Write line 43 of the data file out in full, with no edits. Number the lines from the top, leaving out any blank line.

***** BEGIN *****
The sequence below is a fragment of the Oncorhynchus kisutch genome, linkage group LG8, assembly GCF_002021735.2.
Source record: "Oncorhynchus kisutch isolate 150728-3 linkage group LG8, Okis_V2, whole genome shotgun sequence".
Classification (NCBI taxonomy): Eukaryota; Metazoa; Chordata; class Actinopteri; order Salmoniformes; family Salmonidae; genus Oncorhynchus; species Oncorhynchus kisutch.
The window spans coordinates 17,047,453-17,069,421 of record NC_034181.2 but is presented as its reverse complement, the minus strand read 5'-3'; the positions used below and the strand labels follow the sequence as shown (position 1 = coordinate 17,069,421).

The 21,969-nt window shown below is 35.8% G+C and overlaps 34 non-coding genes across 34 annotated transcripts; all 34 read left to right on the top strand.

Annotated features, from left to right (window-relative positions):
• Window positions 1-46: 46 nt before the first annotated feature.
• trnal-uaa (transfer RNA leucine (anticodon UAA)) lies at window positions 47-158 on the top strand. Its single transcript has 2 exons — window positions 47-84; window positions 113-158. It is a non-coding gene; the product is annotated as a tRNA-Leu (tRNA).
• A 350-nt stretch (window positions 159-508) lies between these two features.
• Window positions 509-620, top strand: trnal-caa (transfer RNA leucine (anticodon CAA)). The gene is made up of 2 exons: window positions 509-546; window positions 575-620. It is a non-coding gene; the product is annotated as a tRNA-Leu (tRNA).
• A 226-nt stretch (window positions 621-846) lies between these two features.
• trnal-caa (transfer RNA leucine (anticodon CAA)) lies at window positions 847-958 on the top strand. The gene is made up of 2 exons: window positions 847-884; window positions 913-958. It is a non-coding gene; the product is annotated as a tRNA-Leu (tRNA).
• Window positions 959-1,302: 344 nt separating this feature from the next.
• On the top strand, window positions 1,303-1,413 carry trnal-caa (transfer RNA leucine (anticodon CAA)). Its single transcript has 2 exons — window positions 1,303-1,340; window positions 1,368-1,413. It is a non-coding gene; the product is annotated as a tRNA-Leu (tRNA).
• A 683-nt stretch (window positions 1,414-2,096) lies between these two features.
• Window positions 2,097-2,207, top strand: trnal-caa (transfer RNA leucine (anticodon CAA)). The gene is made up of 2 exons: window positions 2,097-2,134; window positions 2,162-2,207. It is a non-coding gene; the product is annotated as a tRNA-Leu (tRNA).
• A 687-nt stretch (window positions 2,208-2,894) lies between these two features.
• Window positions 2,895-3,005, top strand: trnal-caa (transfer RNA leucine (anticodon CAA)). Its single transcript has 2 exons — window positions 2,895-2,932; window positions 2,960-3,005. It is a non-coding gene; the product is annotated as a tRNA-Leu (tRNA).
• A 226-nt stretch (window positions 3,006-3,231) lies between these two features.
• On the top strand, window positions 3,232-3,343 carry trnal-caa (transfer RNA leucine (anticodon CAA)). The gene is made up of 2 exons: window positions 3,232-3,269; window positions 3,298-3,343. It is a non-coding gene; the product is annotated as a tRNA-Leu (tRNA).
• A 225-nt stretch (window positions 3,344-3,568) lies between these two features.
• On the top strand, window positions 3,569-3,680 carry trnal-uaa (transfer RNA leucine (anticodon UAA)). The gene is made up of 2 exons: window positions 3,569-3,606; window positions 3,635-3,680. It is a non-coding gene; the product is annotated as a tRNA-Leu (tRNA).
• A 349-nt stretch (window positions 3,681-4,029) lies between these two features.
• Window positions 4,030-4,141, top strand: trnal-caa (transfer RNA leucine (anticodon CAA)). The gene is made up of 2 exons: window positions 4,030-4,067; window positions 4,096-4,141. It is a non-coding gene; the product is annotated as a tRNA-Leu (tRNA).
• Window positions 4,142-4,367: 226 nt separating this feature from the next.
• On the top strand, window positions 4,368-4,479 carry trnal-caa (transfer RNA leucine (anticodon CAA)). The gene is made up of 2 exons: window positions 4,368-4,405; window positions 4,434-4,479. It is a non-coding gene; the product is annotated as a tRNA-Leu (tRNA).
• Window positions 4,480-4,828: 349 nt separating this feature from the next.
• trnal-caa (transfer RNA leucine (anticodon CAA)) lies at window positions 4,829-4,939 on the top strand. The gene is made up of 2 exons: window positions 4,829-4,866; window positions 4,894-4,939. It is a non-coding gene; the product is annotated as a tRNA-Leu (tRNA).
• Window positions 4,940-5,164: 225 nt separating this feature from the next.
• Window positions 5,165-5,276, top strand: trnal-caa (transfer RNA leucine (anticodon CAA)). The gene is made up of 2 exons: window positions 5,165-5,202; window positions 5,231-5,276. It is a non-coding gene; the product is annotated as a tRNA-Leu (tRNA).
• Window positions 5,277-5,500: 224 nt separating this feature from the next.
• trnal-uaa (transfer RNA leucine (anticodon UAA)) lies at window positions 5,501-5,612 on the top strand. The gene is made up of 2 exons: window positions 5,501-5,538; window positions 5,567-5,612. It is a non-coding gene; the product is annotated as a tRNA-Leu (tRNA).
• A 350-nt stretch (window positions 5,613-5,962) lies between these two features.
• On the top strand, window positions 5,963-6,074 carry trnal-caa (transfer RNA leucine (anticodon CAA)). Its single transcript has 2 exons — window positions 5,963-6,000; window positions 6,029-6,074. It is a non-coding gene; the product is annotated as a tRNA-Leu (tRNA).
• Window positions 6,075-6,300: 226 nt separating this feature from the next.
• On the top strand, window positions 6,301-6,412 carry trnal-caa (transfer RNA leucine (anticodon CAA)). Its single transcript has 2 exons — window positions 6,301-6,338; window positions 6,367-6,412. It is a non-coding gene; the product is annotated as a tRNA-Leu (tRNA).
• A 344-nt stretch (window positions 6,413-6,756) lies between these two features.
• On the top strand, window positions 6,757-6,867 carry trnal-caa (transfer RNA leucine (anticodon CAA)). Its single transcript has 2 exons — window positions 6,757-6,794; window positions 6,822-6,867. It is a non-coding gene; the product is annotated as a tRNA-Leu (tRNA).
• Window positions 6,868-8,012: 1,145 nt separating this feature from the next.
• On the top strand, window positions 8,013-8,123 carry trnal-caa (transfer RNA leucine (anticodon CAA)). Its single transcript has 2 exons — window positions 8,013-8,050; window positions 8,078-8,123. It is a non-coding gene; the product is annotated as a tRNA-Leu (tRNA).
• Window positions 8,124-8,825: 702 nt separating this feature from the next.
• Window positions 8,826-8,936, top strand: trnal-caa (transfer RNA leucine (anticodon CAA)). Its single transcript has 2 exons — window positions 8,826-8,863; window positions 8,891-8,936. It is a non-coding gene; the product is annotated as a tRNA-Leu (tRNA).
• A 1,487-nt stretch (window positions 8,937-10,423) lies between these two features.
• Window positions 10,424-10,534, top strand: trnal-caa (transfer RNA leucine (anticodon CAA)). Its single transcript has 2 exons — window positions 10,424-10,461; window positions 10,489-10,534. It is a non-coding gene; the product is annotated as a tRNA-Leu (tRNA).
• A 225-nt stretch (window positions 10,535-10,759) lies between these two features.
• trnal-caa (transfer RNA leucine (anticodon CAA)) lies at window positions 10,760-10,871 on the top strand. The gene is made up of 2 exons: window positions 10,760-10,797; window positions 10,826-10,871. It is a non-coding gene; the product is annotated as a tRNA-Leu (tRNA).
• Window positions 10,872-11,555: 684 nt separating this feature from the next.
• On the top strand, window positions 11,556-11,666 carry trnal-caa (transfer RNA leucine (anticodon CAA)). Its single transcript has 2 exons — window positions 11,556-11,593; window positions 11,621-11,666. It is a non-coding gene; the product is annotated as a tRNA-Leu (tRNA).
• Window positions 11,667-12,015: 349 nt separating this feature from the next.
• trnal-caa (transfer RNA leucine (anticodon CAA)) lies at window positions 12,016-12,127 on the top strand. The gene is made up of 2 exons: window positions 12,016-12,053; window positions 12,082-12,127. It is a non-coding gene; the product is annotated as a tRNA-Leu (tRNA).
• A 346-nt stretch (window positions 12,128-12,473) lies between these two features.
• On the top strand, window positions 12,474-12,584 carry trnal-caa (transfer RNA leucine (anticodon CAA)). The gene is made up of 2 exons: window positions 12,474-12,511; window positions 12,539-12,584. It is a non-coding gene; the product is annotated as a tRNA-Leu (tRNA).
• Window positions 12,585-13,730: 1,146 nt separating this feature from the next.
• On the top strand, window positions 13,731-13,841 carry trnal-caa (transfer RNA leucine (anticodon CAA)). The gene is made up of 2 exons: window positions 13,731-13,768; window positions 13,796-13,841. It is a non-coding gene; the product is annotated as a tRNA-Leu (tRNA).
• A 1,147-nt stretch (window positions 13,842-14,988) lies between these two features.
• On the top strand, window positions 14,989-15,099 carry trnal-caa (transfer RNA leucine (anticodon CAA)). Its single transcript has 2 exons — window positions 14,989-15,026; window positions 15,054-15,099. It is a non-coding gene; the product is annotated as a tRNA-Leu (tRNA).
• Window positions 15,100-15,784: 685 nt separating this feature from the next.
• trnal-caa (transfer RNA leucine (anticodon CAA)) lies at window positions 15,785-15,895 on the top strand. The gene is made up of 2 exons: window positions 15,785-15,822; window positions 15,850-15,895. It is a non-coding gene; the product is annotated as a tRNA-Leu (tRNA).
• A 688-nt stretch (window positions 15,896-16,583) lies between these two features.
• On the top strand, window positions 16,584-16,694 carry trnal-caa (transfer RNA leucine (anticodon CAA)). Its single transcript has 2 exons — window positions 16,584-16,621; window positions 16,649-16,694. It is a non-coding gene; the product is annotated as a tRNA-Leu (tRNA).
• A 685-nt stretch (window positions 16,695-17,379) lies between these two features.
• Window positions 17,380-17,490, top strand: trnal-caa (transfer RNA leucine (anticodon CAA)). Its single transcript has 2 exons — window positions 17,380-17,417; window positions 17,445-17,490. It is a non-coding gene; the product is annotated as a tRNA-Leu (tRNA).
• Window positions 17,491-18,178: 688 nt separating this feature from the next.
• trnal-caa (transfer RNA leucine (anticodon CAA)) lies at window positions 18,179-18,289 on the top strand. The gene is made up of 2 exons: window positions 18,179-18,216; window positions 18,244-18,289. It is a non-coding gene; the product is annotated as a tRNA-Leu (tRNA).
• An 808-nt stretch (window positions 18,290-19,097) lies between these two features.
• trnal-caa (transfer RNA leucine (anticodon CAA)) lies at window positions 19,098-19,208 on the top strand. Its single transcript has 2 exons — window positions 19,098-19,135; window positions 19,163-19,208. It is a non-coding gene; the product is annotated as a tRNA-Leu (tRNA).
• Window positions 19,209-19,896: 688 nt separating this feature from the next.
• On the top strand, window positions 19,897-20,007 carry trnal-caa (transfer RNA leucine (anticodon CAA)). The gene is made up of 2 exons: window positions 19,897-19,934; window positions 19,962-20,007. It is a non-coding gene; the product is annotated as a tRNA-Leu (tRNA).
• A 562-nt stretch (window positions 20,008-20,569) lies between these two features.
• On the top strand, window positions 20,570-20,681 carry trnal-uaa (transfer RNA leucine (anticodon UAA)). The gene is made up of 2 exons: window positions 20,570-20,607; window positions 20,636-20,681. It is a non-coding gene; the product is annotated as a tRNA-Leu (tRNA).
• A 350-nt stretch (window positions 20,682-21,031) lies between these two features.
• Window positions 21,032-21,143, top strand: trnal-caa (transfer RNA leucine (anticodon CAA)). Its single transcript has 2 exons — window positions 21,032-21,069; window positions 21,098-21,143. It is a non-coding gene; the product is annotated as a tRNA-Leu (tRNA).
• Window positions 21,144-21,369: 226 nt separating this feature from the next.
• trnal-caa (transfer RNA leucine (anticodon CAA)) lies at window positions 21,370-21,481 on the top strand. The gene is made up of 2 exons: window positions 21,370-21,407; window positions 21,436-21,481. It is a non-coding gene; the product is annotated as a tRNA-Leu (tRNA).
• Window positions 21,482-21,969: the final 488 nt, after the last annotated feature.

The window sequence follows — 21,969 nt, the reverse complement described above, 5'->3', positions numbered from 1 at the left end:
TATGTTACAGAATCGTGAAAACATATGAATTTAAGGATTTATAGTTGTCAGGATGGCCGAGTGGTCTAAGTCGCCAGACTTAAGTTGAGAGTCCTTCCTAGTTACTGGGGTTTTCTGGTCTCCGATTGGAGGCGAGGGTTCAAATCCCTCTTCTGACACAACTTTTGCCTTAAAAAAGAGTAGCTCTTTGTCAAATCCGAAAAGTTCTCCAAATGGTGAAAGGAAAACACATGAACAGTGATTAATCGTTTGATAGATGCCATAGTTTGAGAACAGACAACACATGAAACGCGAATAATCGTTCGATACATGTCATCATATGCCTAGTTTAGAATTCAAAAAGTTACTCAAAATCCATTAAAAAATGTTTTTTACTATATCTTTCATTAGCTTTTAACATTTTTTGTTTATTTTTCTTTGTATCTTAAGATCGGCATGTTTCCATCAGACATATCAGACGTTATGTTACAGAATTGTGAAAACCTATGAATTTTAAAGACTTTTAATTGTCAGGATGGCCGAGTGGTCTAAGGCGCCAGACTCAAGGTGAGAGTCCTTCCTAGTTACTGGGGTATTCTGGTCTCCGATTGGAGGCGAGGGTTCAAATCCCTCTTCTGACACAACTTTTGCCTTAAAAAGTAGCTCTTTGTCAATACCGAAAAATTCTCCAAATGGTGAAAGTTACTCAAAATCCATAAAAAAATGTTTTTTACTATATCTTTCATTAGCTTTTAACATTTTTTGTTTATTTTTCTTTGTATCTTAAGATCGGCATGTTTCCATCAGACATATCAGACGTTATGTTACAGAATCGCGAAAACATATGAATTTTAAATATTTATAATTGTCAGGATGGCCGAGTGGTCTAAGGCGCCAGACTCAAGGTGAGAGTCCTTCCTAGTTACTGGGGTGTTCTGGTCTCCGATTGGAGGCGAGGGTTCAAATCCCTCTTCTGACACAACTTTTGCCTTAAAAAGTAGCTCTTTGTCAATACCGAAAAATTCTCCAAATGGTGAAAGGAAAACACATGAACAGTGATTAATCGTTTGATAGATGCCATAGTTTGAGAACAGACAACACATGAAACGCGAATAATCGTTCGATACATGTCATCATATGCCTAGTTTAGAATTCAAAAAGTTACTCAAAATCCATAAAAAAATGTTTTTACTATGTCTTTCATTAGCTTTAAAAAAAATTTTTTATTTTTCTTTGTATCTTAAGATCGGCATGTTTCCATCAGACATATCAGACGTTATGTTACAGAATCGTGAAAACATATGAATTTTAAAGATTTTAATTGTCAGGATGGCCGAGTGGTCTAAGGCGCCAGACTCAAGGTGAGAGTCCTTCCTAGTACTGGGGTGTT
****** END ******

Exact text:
• A 1,487-nt stretch (window positions 8,937-10,423) lies between these two features.